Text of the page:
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The page below is a sample from the LabCE course Understanding and Utilizing Lean and Six Sigma in the Histology Laboratory. Access the complete course and earn ASCLS P.A.C.E.-approved continuing education credits by subscribing online.

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Effect on Organizational Culture

Organizational culture can be defined as the attitudes, beliefs, experiences, and values of an organization. The practical implication of laboratory culture is "how we get things done around here." Every laboratory culture is unique. Many managers will talk about "changing the culture," but the reality is, you don't really change the culture itself. You do change the strategy, organizational structure, and policy, and eventually the culture will follow.
Changing a culture is never a quick or easy process, but Lean and Six sigma can help with both the strategy and the structure. The key for leadership is to have the desire to create change, to bring the energy to get involved, and then set about the foundation for the culture you are working towards. This will not happen with a one-time initiative, but only through consistency and commitment.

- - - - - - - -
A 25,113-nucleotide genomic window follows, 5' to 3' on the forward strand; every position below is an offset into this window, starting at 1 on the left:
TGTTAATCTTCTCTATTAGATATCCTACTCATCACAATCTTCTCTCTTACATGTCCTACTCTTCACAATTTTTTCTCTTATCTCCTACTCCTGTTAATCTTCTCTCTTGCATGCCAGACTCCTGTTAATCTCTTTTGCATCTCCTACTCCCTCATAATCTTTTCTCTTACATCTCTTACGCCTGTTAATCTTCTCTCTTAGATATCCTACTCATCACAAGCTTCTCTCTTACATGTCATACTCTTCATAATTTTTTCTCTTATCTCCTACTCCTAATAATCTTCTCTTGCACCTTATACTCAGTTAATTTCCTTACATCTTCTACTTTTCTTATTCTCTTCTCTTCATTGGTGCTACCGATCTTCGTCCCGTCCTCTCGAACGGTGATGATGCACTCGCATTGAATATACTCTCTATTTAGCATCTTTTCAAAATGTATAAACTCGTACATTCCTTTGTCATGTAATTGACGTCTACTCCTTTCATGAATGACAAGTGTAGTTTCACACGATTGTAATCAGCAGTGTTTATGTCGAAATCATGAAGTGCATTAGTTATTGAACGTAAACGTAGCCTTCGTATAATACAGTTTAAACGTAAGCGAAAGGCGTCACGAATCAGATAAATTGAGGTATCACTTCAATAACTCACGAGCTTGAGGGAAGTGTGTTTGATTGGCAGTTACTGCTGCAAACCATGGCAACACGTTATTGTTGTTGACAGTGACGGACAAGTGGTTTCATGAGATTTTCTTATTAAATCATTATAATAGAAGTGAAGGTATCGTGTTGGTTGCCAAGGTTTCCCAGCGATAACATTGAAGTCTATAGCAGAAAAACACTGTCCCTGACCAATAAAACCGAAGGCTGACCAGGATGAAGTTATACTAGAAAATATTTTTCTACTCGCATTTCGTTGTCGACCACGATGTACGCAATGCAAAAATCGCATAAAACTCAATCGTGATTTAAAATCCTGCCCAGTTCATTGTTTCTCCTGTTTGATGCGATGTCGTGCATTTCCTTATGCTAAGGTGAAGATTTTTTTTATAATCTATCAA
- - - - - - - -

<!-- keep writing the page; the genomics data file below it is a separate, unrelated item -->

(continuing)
The process improvement methodology of Lean and Six Sigma provides insight into every process, which saves time and effort by minimizing the time and energy needed to "put out fires." Laboratories are notorious for creating special processes around one time events (fires). Once you understand process variation, you begin to recognize those sudden shifts are usually one time events and any attempts to deal with the root causes are lost to history. Over time, this "crisis" culture creates overly complicated, confusing, and ill-defined processes and structures which generate frustration and mistrust. With greater process knowledge, there is less finger-pointing and blaming, and more collaboration.
A Lean-Six Sigma organization has clearly defined roles for each member. This is part of establishing a structure in which everyone has a role and they have clear directives of their expectations. Because Lean and Six Sigma are built on commitment to the customer, this unifies the entire organization to a simple organization-wide goal . One of the most powerful aspects of Lean and Six Sigma is that it allows everyone to become involved in the process and to understand how each improvement impacts the bottom line helping to create an action-oriented culture.